I found this online (I don't know who made it)


(Note: there is a missing link at the bottom!)

I guess that a transition is a contiguous movement in the same direction (or: the number of changes of direction plus $1$).

I can't solve this in $15$ transitions, and I am starting to doubt a solution even exists. This is the best I could do:

57 58 07 08 09 10 23 24
56 59 06 41 40 11 22 25
55 60 05 42 39 12 21 26
54 61 04 43 38 13 20 27
53 62 03 44 37 14 19 28
52 63 02 45 36 15 18 29
51 64 01 46 35 16 17 30
50 49 48 47 34 33 32 31

which uses $16$ transitions.

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    $\begingroup$ There are similar questions which require you to think 'outside the box'. Almost literally. Maybe something similar is going on here. $\endgroup$ – Mathias711 Jun 4 '15 at 10:19
  • $\begingroup$ I can do it in 10 if we're allowed to draw outside the box and angle lines. $\endgroup$ – Ian MacDonald Jun 4 '15 at 12:18

Got it! Here's a badly-done drawing:


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  • 1
    $\begingroup$ It's 16 because after the 15th you must continue and finish in the starting square $\endgroup$ – wil93 Jun 25 '15 at 16:23
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    $\begingroup$ To me, 15 transitions sounds like 15 changes in direction which would mean that this answer counts. If the author of the original problem wanted only 15 lines, then I feel like it would have been stated as lines rather than transitions. Of course, this is speculation, but I am giving a +1 to this answer and feel it is correct. $\endgroup$ – Ryan Jun 25 '15 at 17:59
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    $\begingroup$ @Ryan Transition: the process or a period of changing from one state or condition to another. Synonyms: change, passage, move, transformation, conversion, metamorphosis, alteration, handover, changeover. None of that sounds like "turning"; it all sounds like "moving". I.E., one transition = one move, not one turn. $\endgroup$ – Engineer Toast Jun 25 '15 at 20:37
  • $\begingroup$ @EngineerToast it sure sounds to me like "changing" directions counts as a transition, but that's just my interpretation. $\endgroup$ – Ryan Jun 25 '15 at 21:04
  • $\begingroup$ @EngineerToast also thesaurus.com/browse/transition synonym list contains "turn" but not move. I'm not trying to start an argument, but just saying that the original author's intent may not have been to make an unsolvable puzzle. $\endgroup$ – Ryan Jun 25 '15 at 21:10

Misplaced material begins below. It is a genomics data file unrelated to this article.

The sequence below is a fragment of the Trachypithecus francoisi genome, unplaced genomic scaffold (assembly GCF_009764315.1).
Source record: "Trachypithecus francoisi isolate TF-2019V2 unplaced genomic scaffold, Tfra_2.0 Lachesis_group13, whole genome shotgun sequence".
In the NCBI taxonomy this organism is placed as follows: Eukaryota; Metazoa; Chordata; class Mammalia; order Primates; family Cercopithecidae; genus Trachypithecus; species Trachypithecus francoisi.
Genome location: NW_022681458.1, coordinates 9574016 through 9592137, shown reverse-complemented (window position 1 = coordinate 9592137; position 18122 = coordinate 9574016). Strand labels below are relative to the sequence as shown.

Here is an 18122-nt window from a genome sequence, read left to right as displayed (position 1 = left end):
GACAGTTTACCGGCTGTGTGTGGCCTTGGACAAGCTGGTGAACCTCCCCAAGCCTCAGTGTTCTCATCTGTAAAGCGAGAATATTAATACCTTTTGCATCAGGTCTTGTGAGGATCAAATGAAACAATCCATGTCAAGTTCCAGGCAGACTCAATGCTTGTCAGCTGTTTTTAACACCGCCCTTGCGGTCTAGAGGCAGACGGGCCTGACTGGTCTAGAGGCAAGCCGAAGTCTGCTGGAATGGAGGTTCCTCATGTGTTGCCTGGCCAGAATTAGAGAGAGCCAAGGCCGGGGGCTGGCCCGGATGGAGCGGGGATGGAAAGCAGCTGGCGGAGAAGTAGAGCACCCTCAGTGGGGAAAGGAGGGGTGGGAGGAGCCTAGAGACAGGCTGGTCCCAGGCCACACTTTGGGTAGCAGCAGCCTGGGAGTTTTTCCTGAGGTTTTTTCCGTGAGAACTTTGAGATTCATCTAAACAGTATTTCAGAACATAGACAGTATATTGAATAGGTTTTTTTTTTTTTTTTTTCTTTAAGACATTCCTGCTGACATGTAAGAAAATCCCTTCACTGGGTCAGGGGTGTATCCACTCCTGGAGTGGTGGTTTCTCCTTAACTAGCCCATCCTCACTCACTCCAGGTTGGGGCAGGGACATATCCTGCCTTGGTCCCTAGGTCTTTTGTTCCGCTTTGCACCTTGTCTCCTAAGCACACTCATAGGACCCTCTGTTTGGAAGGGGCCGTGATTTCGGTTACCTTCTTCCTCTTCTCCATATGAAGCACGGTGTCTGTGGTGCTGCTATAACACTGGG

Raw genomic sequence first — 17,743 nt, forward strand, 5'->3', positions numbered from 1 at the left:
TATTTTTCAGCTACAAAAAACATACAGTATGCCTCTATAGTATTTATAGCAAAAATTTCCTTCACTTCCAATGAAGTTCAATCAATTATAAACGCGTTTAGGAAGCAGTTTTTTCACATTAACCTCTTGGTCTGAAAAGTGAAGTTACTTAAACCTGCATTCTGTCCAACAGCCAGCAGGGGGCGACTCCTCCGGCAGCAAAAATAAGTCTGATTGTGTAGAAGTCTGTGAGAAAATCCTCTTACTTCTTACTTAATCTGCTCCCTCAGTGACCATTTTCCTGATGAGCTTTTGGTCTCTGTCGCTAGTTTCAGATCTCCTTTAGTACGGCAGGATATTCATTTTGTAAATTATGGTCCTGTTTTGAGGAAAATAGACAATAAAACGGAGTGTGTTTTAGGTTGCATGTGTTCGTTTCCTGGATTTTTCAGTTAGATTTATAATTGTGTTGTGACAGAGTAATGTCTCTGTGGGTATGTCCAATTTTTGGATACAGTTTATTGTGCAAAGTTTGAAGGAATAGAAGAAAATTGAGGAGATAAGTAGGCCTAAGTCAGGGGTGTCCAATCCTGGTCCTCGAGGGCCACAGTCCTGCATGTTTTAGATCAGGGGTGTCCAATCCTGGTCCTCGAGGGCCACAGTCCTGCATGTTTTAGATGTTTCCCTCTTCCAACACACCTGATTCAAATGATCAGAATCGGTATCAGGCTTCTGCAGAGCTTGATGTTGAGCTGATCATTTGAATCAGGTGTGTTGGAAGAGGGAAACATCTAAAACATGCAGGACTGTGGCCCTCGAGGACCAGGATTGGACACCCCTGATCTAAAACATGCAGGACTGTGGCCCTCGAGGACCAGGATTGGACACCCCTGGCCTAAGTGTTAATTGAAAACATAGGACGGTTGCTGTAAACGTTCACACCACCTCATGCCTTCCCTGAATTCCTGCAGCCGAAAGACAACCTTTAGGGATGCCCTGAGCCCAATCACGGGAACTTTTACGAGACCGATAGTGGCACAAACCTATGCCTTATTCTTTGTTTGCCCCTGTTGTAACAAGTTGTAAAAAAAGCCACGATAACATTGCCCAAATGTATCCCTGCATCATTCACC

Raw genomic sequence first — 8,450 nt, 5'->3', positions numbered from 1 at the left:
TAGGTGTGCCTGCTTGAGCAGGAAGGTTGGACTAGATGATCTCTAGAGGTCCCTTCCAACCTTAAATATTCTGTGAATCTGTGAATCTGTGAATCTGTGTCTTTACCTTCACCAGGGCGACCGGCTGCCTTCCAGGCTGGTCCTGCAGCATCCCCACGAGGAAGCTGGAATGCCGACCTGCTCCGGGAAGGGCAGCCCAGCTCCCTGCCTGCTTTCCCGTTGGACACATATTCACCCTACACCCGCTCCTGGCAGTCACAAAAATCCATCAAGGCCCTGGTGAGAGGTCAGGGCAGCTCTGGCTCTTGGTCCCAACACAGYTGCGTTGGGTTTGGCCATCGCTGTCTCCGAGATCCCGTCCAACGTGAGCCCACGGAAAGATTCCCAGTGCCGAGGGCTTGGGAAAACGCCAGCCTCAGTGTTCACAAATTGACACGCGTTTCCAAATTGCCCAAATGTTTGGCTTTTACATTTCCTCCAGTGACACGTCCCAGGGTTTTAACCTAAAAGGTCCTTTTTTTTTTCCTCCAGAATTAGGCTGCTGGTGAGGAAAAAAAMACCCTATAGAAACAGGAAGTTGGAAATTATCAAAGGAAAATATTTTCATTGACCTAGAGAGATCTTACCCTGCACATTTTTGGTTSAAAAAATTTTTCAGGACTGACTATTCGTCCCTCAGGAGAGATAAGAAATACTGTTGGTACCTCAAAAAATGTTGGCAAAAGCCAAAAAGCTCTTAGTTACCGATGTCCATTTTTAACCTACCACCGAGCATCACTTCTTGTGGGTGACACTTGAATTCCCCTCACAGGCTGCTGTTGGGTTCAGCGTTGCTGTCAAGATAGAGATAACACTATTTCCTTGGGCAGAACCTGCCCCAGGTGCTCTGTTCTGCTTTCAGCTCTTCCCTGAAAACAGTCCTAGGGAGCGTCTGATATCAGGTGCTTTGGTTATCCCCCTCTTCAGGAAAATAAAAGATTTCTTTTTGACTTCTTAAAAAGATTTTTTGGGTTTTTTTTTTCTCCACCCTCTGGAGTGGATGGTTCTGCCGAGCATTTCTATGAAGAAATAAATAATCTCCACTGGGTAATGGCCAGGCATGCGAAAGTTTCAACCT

It's actually impossible to do this in fewer than 16 transitions if you use only horizontal and vertical transitions, even if your path is allowed to cross itself and/or go out of the box!

Proof: Pick any closed path passing through each square. Extend each transition into a line. Now merge all runs of consecutive identical lines. Now these lines still cover all squares together, and the number of horizontal and vertical lines in the extended path is always equal (and not larger than the number of transitions in the original path), since horizontal and vertical lines alternate.

Assume the path has less than 16 lines, so less than eight horizontal lines. Then there is one row which does not contain a horizontal line. But this row has eight squares, which are necessarily passed over by one vertical line each, so there are at least eight vertical lines, so also eight horizontal lines in contradiction to the assumption.

Hence any axis-aligned path through every square must necessarily have at least 16 transitions.

And here's a non-axis-aligned solution in 15 transitions with self-intersections (14 if you can start somewhere else than the marked square), credit to Sam Loyd:

The original problem had something to do with battleships

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  • $\begingroup$ I'm not sure if it changes anything but: have you taken in consideration the missing link at the bottom? I'll read and try to understand your proof though, thanks :) $\endgroup$ – wil93 Jun 4 '15 at 13:02
  • $\begingroup$ This proof doesn't work: there's no reason every row has to have a horizontal and vertical line going through it. $\endgroup$ – Deusovi Jun 25 '15 at 15:57
  • $\begingroup$ @Deusovi I never claimed that was the case, and the proof doesn't even need that. $\endgroup$ – Anon Mar 29 '16 at 18:30

The rule you can always apply on a square like this is: shortest even side * 2
This works for every square/rectangle with atleast one even number.

So on a 8*8 square you have to do 8*2 = 16 minimal lines.
And on a 4*17 rectangle you do 4*2 to get 8 minimal lines.

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This is the result that I got. It is drawn with fifteen lines, none of which intersect. This is how I interpreted the rules.

  • The start of the path and the end of the path must be at the point designated on the map. (The path can be traveled in reverse.)
  • The path must follow the paths marked on the map.
  • The path may not intersect itself.
  • A transition is defined as a change in direction.

My solution
This was drawn with sixteen lines, indicating that there are fifteen changes of direction.

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  • $\begingroup$ Any reason you've added the image as link rather than as image directly? $\endgroup$ – BmyGuest Jun 25 '15 at 20:09
  • $\begingroup$ It said "Drag here" and I did that. It posted it as a link instead of inline. I suppose I prefer a smaller spoiler section than a great big one. $\endgroup$ – Paul Rowe Jun 25 '15 at 20:13
  • $\begingroup$ Simply add a ! before the link like I just did in the edit. $\endgroup$ – BmyGuest Jun 25 '15 at 20:14
  • $\begingroup$ @BmyGuest Thanks. I didn't think to have two bangs, one for the spoiler and one for the image. $\endgroup$ – Paul Rowe Jun 25 '15 at 20:16

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